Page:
Some young people may take part in sports and social gatherings, or attend functions typically reserved for adults in their community. It’s also, Stevick says, a time for courting and, depending on the community, setting up future marriages.

During this time, an Amish teenager may also join a social group of peers within their community. Their Rumspringa experience, then, would be heavily influenced by the type of group they join.

The point of Rumspringa, Stevick says, is for young people to make an informed decision about whether they want to commit to the Amish lifestyle as an adult.

“Just being born into an Amish community doesn’t qualify one for entry into the Amish lifestyle,” Stevick says. “Adults have to freely choose to be baptized into their communities, and the rite of Rumspringa is the time for that discernment.”

The modern challenges of Rumspringa

Stevick is particularly interested in how social media and modern thought have influenced the concept of Rumspringa, both for Amish teens and for those curious about this seemingly mysterious rite of passage.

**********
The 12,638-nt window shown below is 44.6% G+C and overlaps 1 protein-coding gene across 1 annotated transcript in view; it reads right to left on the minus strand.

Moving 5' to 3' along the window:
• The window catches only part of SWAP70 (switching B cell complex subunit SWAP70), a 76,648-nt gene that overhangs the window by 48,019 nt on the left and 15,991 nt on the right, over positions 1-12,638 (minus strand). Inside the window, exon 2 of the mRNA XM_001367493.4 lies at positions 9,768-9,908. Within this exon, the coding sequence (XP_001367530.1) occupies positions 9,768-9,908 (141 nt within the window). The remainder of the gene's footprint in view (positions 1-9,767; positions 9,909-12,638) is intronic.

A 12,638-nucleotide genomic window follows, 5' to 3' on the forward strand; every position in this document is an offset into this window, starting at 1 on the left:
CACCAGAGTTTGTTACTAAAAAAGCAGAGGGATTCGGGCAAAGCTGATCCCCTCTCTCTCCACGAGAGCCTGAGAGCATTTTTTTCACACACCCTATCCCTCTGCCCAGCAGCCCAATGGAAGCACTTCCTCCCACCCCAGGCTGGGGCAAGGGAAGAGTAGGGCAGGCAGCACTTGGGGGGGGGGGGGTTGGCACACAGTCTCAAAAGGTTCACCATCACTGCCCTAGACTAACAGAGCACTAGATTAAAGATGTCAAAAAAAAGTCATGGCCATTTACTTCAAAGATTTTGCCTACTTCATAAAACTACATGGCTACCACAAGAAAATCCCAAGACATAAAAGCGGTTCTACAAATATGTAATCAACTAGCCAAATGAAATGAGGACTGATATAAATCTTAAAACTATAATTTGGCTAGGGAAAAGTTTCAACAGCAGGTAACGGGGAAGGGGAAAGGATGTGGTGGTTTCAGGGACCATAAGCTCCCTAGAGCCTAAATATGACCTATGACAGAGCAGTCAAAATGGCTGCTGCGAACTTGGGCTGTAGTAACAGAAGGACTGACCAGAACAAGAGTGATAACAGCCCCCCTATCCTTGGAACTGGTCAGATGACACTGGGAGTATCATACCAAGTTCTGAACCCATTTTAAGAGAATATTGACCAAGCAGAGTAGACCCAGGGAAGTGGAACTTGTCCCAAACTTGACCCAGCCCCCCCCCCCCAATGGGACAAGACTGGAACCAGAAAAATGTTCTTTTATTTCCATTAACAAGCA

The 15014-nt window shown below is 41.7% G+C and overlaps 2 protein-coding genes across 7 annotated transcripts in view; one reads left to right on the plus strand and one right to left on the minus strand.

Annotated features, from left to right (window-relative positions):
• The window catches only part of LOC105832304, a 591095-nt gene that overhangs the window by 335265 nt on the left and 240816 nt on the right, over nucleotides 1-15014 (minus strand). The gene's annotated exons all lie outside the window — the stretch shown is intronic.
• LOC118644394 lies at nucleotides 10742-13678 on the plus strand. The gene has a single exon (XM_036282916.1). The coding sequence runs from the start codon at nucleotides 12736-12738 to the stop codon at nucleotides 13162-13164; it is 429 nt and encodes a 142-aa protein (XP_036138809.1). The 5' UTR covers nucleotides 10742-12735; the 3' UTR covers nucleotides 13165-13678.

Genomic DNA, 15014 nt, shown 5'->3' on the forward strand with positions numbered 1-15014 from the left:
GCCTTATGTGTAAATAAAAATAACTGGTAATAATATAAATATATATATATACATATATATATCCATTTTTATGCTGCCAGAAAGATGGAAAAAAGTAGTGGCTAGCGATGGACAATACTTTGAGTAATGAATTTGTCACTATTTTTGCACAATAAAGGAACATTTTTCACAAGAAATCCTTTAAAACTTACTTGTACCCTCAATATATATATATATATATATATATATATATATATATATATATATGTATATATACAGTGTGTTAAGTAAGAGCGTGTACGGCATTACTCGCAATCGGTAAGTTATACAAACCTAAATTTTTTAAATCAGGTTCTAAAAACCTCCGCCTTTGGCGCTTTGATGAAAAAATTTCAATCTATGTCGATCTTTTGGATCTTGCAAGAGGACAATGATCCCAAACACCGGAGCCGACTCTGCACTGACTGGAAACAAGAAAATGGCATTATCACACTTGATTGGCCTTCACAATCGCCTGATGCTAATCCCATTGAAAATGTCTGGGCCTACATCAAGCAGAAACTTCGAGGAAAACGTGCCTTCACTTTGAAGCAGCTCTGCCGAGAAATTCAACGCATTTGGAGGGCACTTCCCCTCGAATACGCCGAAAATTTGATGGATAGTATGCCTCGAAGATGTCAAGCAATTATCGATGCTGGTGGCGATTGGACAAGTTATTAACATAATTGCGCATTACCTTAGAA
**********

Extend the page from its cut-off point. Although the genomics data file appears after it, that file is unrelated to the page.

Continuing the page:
“Most youth who move through Rumspringa will go on to enter fully into their communities as adults, but the amount they can learn about the outside world has grown a hundredfold over the last few decades,” he says.

“Those who choose to leave could be swayed by modern technologies, but they could also be swayed by what modern technology allows them to learn — namely, other ways of living or other, more progressive styles of faith.”

While it’s hard to find numbers for exactly how many Amish teens leave their communities after Rumspriga, Stevick estimates the numbers overall are low. The stricter the community, he says, the better the retention rate.

“The ones that are in the greatest danger of leaving are the ones that carry phones or somehow get access to phones, because it opens up so many possibilities of understanding the world outside of their tradition,” Stevick says.

While this may seem like a recipe for tension and unhappiness, Stevick says, in his decades of working with Amish people, he is continually moved by their strength of spirit, the caring they show toward each other and the overall sense of satisfaction they seem to have in life.

“All groups have people with problems, or people with little conscience,” he says. “But they live a life full of challenges and joys.” Top Stories